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Common Transgressions

One survey finds an ever-increasing use of background checks -- and a 50-50 chance of finding a discrepancy during reference checks.

Wednesday, January 25, 2006
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An annual Hiring Index survey by a large screening company has shown a 16 percent increase in the number of background checks in the United States.

According to Roseland, N.J.-based ADP Employer Services, this marks the seventh consecutive year of increased usage of pre-employment screening services. The survey, released in April 2005, covers checks performed in the United States in 2004, compared to 2003. The number of checks performed annually by the company has more than tripled since 1997, the first year of the Hiring Index survey.

Of more than 4 million background checks conducted, ADP Screening and Selection Services found 9 percent contained a data inconsistency or negative information. Inaccuracies were divided into five categories: criminal records, driving records, credit records, workers' compensation claims and reference verifications.

Contained in the report were the following statistics.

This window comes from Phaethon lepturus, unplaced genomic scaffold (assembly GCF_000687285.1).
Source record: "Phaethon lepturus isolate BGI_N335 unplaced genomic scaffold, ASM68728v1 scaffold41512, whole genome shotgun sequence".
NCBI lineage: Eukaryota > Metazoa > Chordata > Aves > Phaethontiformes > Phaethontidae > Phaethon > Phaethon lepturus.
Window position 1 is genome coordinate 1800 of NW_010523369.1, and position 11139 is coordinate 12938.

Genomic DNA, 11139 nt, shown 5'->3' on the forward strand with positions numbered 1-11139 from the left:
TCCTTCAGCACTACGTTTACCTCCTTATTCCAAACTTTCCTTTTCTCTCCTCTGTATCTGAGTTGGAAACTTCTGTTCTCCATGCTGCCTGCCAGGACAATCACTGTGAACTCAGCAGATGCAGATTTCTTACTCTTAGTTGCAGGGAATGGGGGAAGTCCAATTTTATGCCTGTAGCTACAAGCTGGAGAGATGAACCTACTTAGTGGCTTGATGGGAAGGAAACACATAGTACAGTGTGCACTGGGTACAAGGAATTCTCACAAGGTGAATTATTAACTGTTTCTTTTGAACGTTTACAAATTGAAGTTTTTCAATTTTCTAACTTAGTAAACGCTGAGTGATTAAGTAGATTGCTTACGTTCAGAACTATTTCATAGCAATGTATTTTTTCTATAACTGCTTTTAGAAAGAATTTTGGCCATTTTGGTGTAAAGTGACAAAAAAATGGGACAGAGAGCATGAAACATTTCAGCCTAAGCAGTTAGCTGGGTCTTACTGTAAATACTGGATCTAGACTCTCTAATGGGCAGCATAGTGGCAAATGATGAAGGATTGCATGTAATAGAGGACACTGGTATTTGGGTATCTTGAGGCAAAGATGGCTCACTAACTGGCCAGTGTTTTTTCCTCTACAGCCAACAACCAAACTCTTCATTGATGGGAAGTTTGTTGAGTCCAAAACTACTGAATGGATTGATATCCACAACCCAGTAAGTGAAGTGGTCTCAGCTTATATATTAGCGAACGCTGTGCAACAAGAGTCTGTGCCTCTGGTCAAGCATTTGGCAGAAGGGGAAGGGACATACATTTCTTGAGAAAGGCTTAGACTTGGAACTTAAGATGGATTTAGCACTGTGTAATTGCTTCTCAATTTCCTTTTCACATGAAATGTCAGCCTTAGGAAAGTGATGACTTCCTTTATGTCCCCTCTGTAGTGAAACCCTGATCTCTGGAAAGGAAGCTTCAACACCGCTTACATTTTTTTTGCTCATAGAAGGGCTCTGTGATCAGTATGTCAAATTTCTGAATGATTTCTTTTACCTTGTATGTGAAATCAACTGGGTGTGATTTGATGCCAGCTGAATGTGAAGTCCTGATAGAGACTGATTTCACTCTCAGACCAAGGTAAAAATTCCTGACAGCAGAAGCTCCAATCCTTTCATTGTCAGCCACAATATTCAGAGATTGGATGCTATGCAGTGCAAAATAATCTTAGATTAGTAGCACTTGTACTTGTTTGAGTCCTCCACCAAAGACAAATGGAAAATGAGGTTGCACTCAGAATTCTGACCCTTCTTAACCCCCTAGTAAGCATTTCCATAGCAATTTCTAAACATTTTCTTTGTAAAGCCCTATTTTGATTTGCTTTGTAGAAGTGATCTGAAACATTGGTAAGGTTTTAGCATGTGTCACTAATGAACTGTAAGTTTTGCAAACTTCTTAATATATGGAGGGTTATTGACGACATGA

Reference Verifications: Fifty percent of employment, education and/or credential reference checks revealed a difference of information between what the applicant provided and the source reported. This finding represents a 2 percent decrease compared to the 2004 Hiring Index.

In performing the reference verification checks, 7 percent of the information differences were to the detriment of the applicant. That was a 1 percent decrease from the year before.

Criminal Records: Five percent of applicants checked for a criminal record in the last seven years were revealed to have one.

Driving Records: Twenty-nine percent had one or more violations or convictions on their driving record, a 2-percent decrease from last year. In addition, 2 percent had one or more drug or alcohol violations on their driving records in the last seven years.

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Workers' Compensation Claims: Among checks conducted to see if the applicant had a previous workers' compensation claim, 8 percent showed the existence of one.

Credit Records: Forty-five percent of credit records checked showed a judgment, lien or bankruptcy, or indication they had been reported to a collection agency. This finding represents a 1 percent increase compared to the previous year.

"Employers consistently face hiring risks including applicant dishonesty, workplace violence, negligent hiring liability, turnover, theft and fraud," says Dean Suposs, general manager of ADP Screening and Selection Services. "As evidenced by the increased use of pre-employment screening, employers are realizing the value in performing background checks as a way to help ensure a qualified, experienced workforce."

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